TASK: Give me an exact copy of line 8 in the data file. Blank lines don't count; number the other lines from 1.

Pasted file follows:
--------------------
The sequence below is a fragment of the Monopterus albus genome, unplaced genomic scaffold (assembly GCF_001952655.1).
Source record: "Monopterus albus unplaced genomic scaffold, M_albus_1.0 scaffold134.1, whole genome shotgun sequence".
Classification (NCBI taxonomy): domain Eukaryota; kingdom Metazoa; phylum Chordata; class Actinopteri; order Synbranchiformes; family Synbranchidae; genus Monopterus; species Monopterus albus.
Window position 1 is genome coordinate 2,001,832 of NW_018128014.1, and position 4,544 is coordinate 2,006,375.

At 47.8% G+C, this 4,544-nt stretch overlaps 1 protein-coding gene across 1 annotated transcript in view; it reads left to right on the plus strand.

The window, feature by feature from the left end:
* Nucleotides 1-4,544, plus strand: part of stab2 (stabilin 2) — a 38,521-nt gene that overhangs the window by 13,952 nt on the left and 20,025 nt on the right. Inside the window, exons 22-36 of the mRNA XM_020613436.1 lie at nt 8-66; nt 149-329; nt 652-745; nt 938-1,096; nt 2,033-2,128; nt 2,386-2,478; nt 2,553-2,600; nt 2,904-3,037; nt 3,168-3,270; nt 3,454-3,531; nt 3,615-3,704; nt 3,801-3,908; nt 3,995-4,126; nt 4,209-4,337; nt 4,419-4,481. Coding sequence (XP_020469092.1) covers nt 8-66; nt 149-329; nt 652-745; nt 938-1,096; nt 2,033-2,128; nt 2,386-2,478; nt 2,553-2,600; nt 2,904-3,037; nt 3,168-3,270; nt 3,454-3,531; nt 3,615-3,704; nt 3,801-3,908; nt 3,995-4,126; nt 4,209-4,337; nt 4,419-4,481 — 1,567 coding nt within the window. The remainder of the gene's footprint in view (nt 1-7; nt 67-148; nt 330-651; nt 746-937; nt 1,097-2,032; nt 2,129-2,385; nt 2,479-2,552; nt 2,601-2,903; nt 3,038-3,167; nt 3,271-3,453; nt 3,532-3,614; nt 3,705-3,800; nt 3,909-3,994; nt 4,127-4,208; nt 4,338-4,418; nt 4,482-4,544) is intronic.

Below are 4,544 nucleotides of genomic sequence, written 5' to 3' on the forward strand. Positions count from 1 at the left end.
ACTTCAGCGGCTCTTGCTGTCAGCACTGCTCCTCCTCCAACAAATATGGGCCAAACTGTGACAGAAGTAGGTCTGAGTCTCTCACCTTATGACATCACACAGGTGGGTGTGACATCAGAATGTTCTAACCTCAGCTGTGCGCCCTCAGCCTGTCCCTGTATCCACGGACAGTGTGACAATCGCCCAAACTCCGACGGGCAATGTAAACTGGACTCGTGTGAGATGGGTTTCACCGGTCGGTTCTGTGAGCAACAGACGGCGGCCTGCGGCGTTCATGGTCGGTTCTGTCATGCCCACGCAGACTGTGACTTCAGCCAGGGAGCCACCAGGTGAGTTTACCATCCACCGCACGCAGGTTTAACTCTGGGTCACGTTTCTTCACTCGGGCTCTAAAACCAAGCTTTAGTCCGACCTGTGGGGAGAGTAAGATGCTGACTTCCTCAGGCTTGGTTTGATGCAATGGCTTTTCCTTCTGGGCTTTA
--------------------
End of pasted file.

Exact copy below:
Below are 4,544 nucleotides of genomic sequence, written 5' to 3' on the forward strand. Positions count from 1 at the left end.